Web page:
The southwest monsoon this time has turned out a reasonably good one so far, contrary to fears of weakening rainfall activity from a possible El Nino event developing in the second half of the season.
The country as a whole has, as on August 22, cumulatively received an area-weighted average rainfall of 605 mm during the current monsoon season from June 1. This is only 6.5 per cent below the historical long period average of 647.3 mm, which is well within the “normal” departure range of 10 per cent on either side.
Moreover, as the accompanying table shows, the rains have been normal in all the three months of the season so far, making it as good a monsoon as in 2016 and 2017. Also, much of the country — barring Bihar, Jharkhand and the North-East states — received enough rains for farmers to take up kharif sowing operations. Some areas such as Marathwada, North Karnataka, Saurashtra-Kutch and North Gujarat have experienced dry spells, affecting crop growth at the vegetative growth phase, but the situation is nowhere as serious as it was during the drought years of 2014 and 2015.
The Australian Bureau of Meteorology (ABM) and the US National Oceanic and Atmospheric Administration (NOAA) have forecast an El Nino event — the abnormal warming of the equatorial Pacific Ocean Waters, seen to adversely impact the monsoon rains in India — to take place this year. But that looks likely to happen well after the monsoon season.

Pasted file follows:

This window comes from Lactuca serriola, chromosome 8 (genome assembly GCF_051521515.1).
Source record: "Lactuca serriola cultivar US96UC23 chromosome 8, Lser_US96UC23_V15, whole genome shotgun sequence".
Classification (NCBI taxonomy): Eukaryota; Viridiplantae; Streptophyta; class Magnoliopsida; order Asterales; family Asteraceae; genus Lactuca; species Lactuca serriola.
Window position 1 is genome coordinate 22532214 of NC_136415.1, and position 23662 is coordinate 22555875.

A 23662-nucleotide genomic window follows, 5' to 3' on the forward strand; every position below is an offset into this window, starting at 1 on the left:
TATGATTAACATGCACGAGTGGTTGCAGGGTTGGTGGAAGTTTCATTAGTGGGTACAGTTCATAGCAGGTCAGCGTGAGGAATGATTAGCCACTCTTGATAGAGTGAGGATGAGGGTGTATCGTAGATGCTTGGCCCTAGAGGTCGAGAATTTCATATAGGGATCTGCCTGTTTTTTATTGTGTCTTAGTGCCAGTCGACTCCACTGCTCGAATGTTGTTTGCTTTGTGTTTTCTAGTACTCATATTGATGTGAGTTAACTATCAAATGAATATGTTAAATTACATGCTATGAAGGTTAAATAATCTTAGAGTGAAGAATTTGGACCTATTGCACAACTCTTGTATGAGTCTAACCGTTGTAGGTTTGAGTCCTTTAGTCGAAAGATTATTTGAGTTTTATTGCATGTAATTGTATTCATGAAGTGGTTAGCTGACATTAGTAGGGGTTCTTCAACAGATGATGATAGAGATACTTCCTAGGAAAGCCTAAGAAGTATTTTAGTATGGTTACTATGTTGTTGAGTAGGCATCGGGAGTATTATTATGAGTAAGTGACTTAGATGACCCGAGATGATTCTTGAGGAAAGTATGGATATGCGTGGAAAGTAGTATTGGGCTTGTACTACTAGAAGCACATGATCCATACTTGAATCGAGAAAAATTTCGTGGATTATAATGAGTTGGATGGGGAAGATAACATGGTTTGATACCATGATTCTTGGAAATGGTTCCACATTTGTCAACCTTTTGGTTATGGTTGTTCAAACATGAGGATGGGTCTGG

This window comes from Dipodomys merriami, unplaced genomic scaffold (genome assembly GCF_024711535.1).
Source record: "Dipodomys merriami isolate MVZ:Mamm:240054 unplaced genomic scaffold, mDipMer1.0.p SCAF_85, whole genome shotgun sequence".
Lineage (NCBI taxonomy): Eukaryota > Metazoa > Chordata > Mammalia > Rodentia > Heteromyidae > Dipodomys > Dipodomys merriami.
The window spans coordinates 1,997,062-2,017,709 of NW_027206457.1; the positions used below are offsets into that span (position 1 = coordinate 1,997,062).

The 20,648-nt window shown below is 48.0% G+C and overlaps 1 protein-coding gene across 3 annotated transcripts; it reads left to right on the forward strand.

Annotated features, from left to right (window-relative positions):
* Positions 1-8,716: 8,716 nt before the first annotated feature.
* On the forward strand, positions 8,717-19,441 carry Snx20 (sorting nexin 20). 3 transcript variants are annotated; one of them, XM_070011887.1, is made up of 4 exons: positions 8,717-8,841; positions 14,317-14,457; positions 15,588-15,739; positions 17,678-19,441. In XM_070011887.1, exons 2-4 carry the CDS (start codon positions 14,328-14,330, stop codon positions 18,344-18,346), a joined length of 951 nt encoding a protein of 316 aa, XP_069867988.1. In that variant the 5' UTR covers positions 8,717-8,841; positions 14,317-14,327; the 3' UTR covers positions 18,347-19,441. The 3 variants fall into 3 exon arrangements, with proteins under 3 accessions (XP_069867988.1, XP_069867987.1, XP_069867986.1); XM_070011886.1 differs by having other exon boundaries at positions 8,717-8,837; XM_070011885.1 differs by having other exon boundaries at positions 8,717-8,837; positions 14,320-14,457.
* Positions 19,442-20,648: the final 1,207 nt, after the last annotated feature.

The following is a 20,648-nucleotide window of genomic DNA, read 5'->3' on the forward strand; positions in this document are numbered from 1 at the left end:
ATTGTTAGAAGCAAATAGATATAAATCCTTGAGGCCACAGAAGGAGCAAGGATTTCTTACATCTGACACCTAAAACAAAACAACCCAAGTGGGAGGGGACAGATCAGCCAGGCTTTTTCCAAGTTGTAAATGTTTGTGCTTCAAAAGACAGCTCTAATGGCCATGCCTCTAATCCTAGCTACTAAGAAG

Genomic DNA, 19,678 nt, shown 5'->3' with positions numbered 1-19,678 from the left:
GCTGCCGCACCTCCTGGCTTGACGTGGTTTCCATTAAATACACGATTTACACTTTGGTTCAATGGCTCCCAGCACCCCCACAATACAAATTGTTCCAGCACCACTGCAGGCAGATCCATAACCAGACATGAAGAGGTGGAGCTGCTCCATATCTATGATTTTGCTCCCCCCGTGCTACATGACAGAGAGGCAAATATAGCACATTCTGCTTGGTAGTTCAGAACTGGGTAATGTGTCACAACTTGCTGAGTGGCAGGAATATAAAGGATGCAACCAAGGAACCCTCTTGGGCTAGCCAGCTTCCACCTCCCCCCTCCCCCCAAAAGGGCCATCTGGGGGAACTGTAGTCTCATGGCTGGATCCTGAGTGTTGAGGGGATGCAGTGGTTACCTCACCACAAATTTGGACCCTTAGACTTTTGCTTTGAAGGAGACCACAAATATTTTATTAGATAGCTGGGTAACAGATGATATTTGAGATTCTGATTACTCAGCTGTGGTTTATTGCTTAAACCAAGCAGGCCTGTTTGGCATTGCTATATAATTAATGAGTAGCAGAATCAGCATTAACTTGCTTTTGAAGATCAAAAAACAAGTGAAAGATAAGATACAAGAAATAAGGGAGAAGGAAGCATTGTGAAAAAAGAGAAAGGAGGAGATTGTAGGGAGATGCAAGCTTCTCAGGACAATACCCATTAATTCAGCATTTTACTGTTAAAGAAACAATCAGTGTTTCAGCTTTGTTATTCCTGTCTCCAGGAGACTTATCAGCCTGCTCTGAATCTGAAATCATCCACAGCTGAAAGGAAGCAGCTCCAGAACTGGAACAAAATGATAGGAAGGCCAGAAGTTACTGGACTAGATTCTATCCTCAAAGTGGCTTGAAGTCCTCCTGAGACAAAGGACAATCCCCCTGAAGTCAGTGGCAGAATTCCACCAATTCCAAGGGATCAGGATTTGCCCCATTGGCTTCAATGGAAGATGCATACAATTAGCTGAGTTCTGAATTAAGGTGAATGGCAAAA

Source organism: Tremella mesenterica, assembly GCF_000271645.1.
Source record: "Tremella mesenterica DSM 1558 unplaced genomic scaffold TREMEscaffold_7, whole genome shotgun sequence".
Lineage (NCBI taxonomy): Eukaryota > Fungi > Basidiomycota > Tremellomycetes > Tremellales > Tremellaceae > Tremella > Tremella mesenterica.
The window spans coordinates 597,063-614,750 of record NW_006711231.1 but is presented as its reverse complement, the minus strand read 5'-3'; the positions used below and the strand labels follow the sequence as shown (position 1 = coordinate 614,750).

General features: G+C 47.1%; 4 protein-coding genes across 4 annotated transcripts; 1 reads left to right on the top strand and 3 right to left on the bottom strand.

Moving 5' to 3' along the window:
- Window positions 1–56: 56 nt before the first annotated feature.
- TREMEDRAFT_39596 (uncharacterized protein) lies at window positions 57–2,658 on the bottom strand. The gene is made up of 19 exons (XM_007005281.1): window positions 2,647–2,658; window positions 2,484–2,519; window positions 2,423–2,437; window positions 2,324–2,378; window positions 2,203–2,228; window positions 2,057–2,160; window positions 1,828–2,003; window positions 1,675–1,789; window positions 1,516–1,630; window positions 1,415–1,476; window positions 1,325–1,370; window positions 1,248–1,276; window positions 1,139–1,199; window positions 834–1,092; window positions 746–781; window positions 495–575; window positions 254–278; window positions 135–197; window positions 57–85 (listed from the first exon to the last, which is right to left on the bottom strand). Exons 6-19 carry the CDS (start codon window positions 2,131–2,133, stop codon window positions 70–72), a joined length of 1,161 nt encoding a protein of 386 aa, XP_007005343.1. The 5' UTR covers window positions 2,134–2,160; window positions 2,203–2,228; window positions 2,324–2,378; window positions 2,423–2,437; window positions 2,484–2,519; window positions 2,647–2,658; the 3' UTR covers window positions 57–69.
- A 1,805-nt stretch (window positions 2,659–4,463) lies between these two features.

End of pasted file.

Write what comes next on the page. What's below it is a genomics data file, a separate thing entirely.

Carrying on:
The ABM, in its latest assessment, has concluded that the El Nino-Southern Oscillation (ENSO) is “currently neutral”, with the warming thresholds expected to reach “by the end of the year”. The NOAA, likewise, sees ENSO-neutral conditions to prevail through July-September, “with El Nino favoured thereafter”.
Simply put, the chances of El Nino striking during the monsoon season (June-September) look remote. Even if it strikes, the adverse impact of the event is always felt with a lag. Fears expressed by private forecasters like Skymet — which has predicted rainfall during the second-half (August-September) to be poor because of El Nino — seems overblown.
As things stand, 2018 is set to be yet another year, when the India Meteorological Department (IMD) has got its forecast right. The official weather agency had correctly predicted below-normal monsoons in 2014 and 2015 and normal rainfall in 2016 and 2017. If the IMD’s forecast of a third successive normal monsoon is vindicated, that would also be a matter of relief for the Narendra Modi government. The current floods in Kerala are not as threatening in an election year, as the now-remote prospect of a 2014 or 2015-like drought.